Danube Canal

Comfortable “harbor” next to the city

 Boat in the Danube

The quality of life in Vienna is reflected in the water. This is true in the Danube canal (Donaukanal) too – or more precisely, on its banks. The river next to the center of Vienna originated during the regulation of the Danube between 1870 and 1875; prior to that it was the river’s southernmost arm. Today it is 17.3 kilometers long, straightened – and dreams of the days back in the middle ages when it was the mighty main distributary of the Danube. For centuries the Danube Canal was essential for passenger and cargo ships; it was a convenient “harbor” right next to the city.

“Things almost look better underwater than they do above.” The Vienna marine ecologist Herbert Keckeis on the remarkable variety of fish life in the Donaukanal.

It’s not surprising therefore that from the 18th century onwards fishmongers settled here – nowhere else were the fish as fresh as on the banks of the Danube Canal! In 1899 the city’s horse-drawn trams were replaced by the Stadtbahn urban railway, and the fish market had to move on. It was around this time that the people of Vienna began to discover the Danube Canal as a recreational paradise: they cooled down from the heat of the city in beaches along its banks or in wooden “bathing ships”. This all stopped after World War II, and things became quiet along the Danube Canal.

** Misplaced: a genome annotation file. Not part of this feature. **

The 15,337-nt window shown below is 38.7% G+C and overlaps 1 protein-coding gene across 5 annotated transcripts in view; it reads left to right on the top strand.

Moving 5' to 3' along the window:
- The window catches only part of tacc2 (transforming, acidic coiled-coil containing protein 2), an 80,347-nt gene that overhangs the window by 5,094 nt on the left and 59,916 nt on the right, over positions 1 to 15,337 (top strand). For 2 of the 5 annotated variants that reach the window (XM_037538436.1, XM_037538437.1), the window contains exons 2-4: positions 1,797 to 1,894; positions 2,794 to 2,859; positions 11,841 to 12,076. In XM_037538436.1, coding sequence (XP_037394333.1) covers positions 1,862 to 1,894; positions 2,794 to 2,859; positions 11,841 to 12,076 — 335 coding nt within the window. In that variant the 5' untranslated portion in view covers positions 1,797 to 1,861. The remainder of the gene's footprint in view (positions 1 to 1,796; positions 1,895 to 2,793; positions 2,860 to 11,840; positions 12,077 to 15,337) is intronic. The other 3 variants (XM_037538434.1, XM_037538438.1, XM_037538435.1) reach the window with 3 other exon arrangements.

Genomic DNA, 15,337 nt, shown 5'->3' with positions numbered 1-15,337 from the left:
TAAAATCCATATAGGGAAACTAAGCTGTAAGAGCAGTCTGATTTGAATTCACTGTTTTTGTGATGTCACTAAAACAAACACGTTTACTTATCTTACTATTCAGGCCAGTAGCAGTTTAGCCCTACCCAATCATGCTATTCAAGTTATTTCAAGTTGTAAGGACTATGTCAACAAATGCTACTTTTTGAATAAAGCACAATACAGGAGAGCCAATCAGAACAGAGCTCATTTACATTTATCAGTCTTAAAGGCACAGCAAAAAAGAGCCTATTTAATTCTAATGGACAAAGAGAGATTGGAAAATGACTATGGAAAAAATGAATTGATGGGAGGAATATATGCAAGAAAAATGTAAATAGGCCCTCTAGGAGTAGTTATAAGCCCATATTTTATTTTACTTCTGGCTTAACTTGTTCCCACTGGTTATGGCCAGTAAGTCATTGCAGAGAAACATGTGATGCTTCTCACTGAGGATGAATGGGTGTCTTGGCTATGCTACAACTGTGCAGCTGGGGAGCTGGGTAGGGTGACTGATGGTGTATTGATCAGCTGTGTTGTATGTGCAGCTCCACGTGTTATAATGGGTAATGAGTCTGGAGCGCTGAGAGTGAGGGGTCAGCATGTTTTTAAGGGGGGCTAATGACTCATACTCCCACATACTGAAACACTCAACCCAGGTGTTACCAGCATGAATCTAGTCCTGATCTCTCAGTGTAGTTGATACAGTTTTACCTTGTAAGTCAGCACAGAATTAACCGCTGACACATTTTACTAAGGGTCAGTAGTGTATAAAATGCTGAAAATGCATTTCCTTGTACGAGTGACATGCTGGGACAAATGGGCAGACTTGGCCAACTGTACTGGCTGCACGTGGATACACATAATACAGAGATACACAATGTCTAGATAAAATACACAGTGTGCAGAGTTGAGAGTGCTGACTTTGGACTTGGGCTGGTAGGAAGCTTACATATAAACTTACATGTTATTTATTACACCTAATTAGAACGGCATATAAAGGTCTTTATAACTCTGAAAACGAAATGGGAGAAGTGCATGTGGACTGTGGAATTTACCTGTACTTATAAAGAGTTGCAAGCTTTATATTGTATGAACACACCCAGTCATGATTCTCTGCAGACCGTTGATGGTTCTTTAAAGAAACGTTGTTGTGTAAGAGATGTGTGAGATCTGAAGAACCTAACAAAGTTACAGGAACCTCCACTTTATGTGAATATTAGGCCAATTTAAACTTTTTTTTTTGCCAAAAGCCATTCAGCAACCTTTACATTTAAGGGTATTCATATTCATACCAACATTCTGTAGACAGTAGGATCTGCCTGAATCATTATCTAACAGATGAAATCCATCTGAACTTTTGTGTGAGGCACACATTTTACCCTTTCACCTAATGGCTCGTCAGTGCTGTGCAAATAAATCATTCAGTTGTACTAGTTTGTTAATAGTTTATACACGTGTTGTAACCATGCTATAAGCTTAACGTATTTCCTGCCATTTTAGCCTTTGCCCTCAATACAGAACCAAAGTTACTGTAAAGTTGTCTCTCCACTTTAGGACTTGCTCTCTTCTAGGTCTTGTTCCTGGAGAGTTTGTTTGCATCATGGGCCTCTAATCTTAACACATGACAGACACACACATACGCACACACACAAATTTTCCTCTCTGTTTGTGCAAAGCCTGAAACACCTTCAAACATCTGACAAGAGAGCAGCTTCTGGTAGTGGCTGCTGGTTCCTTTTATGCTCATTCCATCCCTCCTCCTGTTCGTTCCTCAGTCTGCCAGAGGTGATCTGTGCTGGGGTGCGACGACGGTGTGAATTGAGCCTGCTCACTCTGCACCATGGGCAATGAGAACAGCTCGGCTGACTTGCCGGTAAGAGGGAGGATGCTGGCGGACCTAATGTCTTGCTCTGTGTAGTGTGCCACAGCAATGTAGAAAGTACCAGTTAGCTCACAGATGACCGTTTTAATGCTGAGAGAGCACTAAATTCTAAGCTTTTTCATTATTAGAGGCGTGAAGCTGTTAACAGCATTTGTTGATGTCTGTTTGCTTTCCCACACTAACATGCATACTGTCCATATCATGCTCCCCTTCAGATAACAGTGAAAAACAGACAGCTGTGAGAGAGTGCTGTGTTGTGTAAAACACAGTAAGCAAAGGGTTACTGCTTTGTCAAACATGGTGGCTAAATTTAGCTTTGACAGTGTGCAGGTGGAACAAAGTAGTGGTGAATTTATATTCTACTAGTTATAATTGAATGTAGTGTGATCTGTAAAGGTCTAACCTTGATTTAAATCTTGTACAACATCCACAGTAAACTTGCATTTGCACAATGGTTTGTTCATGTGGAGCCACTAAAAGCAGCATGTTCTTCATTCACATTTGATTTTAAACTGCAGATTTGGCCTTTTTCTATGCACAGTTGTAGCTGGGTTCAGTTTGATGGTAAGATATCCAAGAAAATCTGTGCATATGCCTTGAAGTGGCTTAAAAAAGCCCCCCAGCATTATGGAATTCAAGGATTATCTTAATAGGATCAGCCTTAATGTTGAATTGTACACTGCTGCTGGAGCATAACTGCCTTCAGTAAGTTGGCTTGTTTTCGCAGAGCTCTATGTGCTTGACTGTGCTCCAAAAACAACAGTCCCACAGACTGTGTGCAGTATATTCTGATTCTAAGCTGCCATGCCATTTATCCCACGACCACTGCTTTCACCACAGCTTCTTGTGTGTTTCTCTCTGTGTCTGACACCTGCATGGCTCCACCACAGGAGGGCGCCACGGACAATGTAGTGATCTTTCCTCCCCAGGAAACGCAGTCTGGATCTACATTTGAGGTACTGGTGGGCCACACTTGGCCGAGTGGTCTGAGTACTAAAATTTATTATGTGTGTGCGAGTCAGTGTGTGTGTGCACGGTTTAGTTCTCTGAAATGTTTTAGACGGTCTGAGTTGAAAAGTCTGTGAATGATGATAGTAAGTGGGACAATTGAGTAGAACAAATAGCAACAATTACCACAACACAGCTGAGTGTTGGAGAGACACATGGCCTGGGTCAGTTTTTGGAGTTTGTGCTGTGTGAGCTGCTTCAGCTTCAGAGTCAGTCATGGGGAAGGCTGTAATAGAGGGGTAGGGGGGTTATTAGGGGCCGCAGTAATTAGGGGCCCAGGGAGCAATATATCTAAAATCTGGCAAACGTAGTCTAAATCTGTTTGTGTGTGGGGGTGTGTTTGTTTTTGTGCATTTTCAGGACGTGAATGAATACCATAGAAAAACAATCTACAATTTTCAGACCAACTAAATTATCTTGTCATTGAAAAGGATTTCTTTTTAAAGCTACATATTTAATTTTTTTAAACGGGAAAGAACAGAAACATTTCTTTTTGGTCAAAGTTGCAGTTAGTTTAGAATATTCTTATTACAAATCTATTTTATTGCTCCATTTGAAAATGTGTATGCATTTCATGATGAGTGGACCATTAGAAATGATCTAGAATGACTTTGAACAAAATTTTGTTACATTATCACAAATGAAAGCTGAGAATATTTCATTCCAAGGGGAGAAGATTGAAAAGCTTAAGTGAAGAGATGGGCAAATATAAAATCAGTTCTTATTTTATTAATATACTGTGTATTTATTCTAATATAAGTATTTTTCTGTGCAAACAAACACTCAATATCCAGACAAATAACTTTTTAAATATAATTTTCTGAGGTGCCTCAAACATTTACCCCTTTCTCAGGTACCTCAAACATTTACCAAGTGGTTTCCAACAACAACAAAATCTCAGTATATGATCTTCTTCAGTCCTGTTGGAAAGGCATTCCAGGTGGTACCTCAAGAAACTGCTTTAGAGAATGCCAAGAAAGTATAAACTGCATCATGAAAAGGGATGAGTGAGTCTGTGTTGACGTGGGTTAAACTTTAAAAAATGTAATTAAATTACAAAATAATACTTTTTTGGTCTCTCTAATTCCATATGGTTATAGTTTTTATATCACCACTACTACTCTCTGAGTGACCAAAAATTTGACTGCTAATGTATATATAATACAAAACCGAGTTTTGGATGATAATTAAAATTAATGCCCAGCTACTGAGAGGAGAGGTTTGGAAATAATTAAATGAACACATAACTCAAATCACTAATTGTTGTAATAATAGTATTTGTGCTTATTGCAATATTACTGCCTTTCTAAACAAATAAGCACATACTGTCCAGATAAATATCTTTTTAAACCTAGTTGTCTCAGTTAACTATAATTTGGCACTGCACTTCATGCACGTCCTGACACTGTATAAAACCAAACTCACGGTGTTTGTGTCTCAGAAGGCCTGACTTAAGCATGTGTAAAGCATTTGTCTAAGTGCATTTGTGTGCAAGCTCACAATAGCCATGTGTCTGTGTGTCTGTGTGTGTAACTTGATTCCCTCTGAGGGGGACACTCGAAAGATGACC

Today the canal is once again full of life…

especially in the warmer months: its banks are lined with trees, beach bars, restaurants and clubs.

 Pool in the river

 River restaurant

 Walkway beside the Danube

Joggers run along the shore, people relax with cocktails in deckchairs, and the Badeschiff with its swimming pool harks back to the good old days when people went swimming in the waters of the canal. The world heritage-listed inner city rises on one side, while after dark modern buildings compete for attention on the other. If you feel like a short break from the city, you can board the Twin City Liner to Bratislava at the Marienbrücke. The high-speed catamaran takes 75 minutes for the trip “from center to center.” The Danube Canal has lots to offer – enjoy it!

Text: Lucia Czernin, Fotos: Christine Wurnig